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While I fully admit having a spare bedroom completely filled with camping gear, I am wondering, how much camping gear do we really need? Do you have a list of "must haves" for you?
 

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Same here, we have all sorts, all collected over the years of caravanning. I've now had an emergency spring clean of everything. Our caravan had been parked up in a locked compound near to where I live (I actually live in Manchester, England), and it got stolen from there. I know I won't see it again:(, but thankfully, it was insured, new for old, so will eventually get a new caravan and everything inside it replaced. Going stir crazy at the moment, as we're usually out and about, especially with the lovely weather we're having. Should have been on Exmoor in Somerset. Perhaps will get there in the, hopefully, not too distant future
 

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I have three sets of floor to ceiling industrial shelving for all my camping gear. That doesn't include the stuff that doesn't fit the shelves, like the solar setups (2), the battery charging station with various batteries from 7 amp SLAs to 110 amp deep cycles, five different size coolers, and some of my larger Pelican Storm cases. Figuring out what all to take definitely requires lists. I have lists for each season with variations of each depending on the expected weather, whether it's a solo trip or in a group and just how much luxury I want to take with me on a particular trip. My favorite hobby at the moment is seeing how to take the most comfort in the smallest amount of space in the truck. I've been buying a lot of backpacking gear even though my backpacking days are over.
 

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Well, I'm working on a new list of must haves, as I get ready for my first tent camping trip in I don't even know how many years, lol. It's a little different than when I went camper camping in my pop up, which the last time I believe was in 2014.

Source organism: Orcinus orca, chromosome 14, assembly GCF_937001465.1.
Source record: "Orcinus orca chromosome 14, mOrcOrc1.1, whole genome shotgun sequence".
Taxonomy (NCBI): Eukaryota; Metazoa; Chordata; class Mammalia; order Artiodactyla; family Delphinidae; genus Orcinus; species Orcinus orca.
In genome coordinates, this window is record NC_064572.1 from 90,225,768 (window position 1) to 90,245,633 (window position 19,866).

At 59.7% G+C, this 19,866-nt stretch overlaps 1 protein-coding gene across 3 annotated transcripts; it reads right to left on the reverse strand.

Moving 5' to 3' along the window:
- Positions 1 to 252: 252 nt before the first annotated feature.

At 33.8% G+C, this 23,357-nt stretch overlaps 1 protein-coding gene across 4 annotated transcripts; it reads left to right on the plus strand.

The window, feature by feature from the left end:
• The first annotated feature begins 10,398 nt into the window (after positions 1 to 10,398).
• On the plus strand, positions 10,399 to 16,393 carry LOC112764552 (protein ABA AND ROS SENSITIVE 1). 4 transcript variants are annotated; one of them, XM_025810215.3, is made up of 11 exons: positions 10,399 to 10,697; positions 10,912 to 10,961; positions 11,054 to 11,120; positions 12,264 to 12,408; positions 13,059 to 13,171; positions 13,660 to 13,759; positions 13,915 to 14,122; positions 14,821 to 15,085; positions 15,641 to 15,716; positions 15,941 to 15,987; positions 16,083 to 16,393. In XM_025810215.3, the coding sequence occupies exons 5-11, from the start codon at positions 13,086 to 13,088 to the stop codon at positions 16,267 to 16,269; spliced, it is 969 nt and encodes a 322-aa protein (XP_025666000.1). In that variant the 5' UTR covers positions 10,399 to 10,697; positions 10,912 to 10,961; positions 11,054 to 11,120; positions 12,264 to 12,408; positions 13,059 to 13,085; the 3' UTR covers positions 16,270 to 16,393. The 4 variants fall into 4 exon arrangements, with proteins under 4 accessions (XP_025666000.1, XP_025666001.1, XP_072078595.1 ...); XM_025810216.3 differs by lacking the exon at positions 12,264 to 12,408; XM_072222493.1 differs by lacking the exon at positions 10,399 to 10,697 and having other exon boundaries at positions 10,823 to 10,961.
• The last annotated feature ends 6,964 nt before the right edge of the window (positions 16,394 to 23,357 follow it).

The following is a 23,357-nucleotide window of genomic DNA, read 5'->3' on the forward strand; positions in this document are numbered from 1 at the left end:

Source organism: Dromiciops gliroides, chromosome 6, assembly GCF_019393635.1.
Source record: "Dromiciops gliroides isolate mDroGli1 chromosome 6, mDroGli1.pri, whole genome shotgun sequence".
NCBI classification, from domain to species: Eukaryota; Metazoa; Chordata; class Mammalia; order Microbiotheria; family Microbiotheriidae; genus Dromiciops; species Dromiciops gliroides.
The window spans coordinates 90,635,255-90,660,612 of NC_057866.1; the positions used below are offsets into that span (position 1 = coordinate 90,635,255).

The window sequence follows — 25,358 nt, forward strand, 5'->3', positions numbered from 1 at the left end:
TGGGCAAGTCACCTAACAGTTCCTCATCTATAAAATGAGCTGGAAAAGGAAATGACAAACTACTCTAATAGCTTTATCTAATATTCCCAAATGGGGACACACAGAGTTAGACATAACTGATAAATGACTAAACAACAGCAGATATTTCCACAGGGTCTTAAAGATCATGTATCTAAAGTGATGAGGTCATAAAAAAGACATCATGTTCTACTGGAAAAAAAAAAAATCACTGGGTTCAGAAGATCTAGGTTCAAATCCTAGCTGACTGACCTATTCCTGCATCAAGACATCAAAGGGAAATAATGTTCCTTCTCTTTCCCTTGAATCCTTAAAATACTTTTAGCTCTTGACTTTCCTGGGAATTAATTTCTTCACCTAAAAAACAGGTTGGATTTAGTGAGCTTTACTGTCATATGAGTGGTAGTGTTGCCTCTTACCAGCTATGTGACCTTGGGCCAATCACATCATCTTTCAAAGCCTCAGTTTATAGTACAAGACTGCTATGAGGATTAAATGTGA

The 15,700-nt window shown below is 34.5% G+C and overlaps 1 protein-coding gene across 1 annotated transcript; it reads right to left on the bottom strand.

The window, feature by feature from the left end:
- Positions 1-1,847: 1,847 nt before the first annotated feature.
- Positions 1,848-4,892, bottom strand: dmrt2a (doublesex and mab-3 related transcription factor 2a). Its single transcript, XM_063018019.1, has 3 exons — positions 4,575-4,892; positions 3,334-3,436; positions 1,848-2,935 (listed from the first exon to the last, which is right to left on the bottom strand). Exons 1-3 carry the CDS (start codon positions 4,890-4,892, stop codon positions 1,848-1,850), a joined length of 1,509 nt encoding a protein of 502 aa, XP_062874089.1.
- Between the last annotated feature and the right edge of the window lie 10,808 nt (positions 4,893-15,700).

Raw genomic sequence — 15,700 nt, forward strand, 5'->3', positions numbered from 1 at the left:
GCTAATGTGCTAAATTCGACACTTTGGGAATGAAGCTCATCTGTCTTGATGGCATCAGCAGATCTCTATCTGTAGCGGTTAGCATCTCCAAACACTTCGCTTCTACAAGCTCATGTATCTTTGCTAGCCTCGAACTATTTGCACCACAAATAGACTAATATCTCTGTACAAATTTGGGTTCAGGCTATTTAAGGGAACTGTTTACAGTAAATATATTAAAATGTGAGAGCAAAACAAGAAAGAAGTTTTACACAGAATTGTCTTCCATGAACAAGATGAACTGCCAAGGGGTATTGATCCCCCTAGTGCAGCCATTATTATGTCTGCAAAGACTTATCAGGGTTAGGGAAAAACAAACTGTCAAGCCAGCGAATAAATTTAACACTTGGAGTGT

At any rate, basic staples for either so far: pillow & bedding, stove & cooking gear, ice chest, trash bags, deck of cards & other games perhaps. Of course, I'll take as many luxuries as I can.
 

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When my popup pretty much rusted out I thought I was going to be miserable going back to tent camping. It was a little rough at first, but over the years I've refined my lists and figured out enough tricks to make camping a lot easier. It dawned on me that popups just require too much work to set up and break down. Add in maintenance, tags fees and the inability to get to some of the more secluded sites and I don't miss it at all. Other than a rigid, easy-in-easy-out door, I have everything in a tent that I had in a trailer. I'm off the ground with electric lights and heat when needed - and everything but a few bulky items fit inside the cab of the truck.
 

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When my popup pretty much rusted out I thought I was going to be miserable going back to tent camping. It was a little rough at first, but over the years I've refined my lists and figured out enough tricks to make camping a lot easier. It dawned on me that popups just require too much work to set up and break down. Add in maintenance, tags fees and the inability to get to some of the more secluded sites and I don't miss it at all. Other than a rigid, easy-in-easy-out door, I have everything in a tent that I had in a trailer. I'm off the ground with electric lights and heat when needed - and everything but a few bulky items fit inside the cab of the truck.